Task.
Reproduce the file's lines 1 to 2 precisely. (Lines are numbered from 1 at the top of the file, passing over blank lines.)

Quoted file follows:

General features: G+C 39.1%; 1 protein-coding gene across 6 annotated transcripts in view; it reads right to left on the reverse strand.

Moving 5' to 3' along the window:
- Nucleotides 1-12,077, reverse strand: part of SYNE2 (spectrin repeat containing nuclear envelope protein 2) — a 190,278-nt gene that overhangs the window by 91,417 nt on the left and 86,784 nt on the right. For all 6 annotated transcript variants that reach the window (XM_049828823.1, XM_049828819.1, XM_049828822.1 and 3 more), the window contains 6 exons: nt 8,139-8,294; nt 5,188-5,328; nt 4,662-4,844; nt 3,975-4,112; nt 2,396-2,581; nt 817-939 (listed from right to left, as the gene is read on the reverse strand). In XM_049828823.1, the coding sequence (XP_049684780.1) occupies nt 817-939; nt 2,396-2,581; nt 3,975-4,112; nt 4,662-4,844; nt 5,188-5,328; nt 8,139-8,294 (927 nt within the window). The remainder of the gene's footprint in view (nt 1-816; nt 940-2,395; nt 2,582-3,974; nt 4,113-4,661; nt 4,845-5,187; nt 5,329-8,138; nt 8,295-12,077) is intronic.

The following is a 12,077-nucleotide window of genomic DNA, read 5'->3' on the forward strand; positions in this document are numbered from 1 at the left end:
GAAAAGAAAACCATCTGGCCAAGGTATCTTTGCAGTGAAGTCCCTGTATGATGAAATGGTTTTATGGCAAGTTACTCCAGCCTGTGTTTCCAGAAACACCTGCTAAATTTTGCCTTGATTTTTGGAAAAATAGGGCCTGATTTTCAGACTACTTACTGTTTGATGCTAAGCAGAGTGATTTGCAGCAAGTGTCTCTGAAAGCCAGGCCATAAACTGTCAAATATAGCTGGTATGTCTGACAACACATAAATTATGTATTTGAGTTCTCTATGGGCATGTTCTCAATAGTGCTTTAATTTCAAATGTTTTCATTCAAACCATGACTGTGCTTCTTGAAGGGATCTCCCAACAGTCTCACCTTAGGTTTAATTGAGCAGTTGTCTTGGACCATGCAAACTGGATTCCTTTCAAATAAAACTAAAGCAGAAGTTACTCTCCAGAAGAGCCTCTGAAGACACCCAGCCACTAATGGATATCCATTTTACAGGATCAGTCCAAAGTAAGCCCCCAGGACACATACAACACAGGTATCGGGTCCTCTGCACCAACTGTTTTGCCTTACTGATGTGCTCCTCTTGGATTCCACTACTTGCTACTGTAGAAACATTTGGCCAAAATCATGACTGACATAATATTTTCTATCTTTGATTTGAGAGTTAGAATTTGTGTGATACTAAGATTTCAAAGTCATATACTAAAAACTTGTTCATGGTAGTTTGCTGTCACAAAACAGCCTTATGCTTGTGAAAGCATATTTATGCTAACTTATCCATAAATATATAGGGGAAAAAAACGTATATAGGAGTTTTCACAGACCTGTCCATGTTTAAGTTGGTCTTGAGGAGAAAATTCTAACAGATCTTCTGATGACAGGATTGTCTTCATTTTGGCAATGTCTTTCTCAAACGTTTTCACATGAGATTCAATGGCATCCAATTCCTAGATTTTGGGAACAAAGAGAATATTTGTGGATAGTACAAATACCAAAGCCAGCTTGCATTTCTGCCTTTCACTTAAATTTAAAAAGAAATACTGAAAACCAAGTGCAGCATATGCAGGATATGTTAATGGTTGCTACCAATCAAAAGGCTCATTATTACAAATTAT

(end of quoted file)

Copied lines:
General features: G+C 39.1%; 1 protein-coding gene across 6 annotated transcripts in view; it reads right to left on the reverse strand.

Moving 5' to 3' along the window: